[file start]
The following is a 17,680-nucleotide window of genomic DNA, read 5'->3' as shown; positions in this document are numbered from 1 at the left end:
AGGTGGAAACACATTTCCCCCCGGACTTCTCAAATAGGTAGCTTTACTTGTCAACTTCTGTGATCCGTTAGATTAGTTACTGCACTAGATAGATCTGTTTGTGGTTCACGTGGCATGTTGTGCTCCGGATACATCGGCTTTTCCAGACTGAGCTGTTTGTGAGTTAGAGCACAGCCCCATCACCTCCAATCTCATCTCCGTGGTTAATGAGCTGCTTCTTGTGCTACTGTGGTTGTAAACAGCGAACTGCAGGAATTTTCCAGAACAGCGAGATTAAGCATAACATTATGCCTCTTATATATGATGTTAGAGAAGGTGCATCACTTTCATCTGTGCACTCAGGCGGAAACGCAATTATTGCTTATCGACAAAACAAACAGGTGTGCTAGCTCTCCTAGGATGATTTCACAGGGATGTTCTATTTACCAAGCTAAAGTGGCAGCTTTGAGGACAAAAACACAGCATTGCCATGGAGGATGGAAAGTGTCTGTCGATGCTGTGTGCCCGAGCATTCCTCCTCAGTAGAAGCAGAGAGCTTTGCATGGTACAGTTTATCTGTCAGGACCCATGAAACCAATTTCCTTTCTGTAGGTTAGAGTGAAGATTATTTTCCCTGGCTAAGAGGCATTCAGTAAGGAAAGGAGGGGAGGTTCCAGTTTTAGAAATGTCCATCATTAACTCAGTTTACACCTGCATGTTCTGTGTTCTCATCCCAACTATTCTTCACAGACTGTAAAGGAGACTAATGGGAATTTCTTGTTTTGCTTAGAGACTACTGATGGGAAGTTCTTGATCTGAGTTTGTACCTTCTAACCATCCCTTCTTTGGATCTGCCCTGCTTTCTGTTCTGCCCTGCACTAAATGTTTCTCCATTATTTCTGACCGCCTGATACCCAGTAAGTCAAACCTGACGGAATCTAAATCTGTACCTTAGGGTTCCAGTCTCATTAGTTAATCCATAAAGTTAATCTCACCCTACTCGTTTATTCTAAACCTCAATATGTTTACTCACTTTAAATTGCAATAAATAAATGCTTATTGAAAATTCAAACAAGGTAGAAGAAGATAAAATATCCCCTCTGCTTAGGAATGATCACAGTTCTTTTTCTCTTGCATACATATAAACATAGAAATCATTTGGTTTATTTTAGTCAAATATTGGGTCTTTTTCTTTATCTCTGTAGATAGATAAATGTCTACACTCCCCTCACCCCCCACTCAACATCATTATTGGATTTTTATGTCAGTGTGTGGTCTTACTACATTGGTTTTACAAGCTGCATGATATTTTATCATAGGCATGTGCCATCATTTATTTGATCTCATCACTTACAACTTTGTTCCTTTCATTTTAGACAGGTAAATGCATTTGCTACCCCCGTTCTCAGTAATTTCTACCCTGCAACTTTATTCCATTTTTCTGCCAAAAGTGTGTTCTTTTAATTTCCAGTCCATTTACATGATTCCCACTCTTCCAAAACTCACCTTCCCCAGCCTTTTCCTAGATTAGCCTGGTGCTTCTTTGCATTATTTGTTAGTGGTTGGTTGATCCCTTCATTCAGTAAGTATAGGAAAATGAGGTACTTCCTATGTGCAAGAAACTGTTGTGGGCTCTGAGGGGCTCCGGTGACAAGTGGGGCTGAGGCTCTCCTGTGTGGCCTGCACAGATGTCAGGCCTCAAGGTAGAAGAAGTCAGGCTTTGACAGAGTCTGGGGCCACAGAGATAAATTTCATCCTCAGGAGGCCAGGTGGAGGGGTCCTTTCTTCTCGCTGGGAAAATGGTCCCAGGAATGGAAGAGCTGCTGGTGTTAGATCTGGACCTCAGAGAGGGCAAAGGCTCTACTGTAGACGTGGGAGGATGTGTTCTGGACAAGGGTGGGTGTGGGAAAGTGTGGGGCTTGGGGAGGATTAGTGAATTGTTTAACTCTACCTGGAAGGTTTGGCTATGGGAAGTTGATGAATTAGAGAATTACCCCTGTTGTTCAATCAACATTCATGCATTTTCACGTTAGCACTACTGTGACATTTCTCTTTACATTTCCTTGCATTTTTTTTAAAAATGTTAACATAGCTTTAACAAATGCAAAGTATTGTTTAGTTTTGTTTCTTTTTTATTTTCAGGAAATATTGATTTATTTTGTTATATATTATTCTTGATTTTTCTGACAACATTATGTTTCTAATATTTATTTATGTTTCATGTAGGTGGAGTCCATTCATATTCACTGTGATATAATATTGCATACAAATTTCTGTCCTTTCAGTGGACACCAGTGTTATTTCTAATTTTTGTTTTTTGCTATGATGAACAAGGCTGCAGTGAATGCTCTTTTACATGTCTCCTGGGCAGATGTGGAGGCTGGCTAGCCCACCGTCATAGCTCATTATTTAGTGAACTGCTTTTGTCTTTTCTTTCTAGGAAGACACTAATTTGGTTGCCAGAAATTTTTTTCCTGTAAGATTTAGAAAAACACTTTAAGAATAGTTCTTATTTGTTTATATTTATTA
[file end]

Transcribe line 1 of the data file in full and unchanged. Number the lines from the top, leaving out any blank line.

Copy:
The following is a 17,680-nucleotide window of genomic DNA, read 5'->3' as shown; positions in this document are numbered from 1 at the left end: